Abnormal dopaminergic modulation of striato-cortical networks underlies levodopa-induced dyskinesias in humans

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Standard

Abnormal dopaminergic modulation of striato-cortical networks underlies levodopa-induced dyskinesias in humans. / Herz, Damian M; Haagensen, Brian N; Christensen, Mark Schram; Madsen, Kristoffer H; Rowe, James B; Løkkegaard, Annemette; Siebner, Hartwig R.

I: Brain, Bind 138, Nr. 6, 2015, s. 1658-1666.

Publikation: Bidrag til tidsskriftTidsskriftartikelForskningfagfællebedømt

Harvard

Herz, DM, Haagensen, BN, Christensen, MS, Madsen, KH, Rowe, JB, Løkkegaard, A & Siebner, HR 2015, 'Abnormal dopaminergic modulation of striato-cortical networks underlies levodopa-induced dyskinesias in humans', Brain, bind 138, nr. 6, s. 1658-1666. https://doi.org/10.1093/brain/awv096

APA

Herz, D. M., Haagensen, B. N., Christensen, M. S., Madsen, K. H., Rowe, J. B., Løkkegaard, A., & Siebner, H. R. (2015). Abnormal dopaminergic modulation of striato-cortical networks underlies levodopa-induced dyskinesias in humans. Brain, 138(6), 1658-1666. https://doi.org/10.1093/brain/awv096

Vancouver

Herz DM, Haagensen BN, Christensen MS, Madsen KH, Rowe JB, Løkkegaard A o.a. Abnormal dopaminergic modulation of striato-cortical networks underlies levodopa-induced dyskinesias in humans. Brain. 2015;138(6):1658-1666. https://doi.org/10.1093/brain/awv096

Author

Herz, Damian M ; Haagensen, Brian N ; Christensen, Mark Schram ; Madsen, Kristoffer H ; Rowe, James B ; Løkkegaard, Annemette ; Siebner, Hartwig R. / Abnormal dopaminergic modulation of striato-cortical networks underlies levodopa-induced dyskinesias in humans. I: Brain. 2015 ; Bind 138, Nr. 6. s. 1658-1666.

Bibtex

@article{08f9a71f8ab448bf8697108e12f666a1,
title = "Abnormal dopaminergic modulation of striato-cortical networks underlies levodopa-induced dyskinesias in humans",
abstract = "Dopaminergic signalling in the striatum contributes to reinforcement of actions and motivational enhancement of motor vigour. Parkinson's disease leads to progressive dopaminergic denervation of the striatum, impairing the function of cortico-basal ganglia networks. While levodopa therapy alleviates basal ganglia dysfunction in Parkinson's disease, it often elicits involuntary movements, referred to as levodopa-induced peak-of-dose dyskinesias. Here, we used a novel pharmacodynamic neuroimaging approach to identify the changes in cortico-basal ganglia connectivity that herald the emergence of levodopa-induced dyskinesias. Twenty-six patients with Parkinson's disease (age range: 51-84 years; 11 females) received a single dose of levodopa and then performed a task in which they had to produce or suppress a movement in response to visual cues. Task-related activity was continuously mapped with functional magnetic resonance imaging. Dynamic causal modelling was applied to assess levodopa-induced modulation of effective connectivity between the pre-supplementary motor area, primary motor cortex and putamen when patients suppressed a motor response. Bayesian model selection revealed that patients who later developed levodopa-induced dyskinesias, but not patients without dyskinesias, showed a linear increase in connectivity between the putamen and primary motor cortex after levodopa intake during movement suppression. Individual dyskinesia severity was predicted by levodopa-induced modulation of striato-cortical feedback connections from putamen to the pre-supplementary motor area (Pcorrected = 0.020) and primary motor cortex (Pcorrected = 0.044), but not feed-forward connections from the cortex to the putamen. Our results identify for the first time, aberrant dopaminergic modulation of striatal-cortical connectivity as a neural signature of levodopa-induced dyskinesias in humans. We argue that excessive striato-cortical connectivity in response to levodopa produces an aberrant reinforcement signal producing an abnormal motor drive that ultimately triggers involuntary movements.",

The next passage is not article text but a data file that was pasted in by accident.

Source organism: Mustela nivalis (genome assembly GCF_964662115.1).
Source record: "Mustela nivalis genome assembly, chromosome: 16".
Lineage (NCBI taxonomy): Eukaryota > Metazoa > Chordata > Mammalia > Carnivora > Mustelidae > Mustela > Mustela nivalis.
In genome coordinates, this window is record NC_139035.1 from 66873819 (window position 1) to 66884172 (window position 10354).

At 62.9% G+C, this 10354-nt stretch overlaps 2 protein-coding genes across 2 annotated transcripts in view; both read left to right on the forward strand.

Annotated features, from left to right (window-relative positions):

author = "Herz, {Damian M} and Haagensen, {Brian N} and Christensen, {Mark Schram} and Madsen, {Kristoffer H} and Rowe, {James B} and Annemette L{\o}kkegaard and Siebner, {Hartwig R}",
note = "CURIS 2015 NEXS 170",
year = "2015",
doi = "10.1093/brain/awv096",
language = "English",
volume = "138",
pages = "1658--1666",
journal = "Brain",
issn = "0006-8950",
publisher = "Oxford University Press",
number = "6",

}

RIS

TY - JOUR

T1 - Abnormal dopaminergic modulation of striato-cortical networks underlies levodopa-induced dyskinesias in humans

AU - Herz, Damian M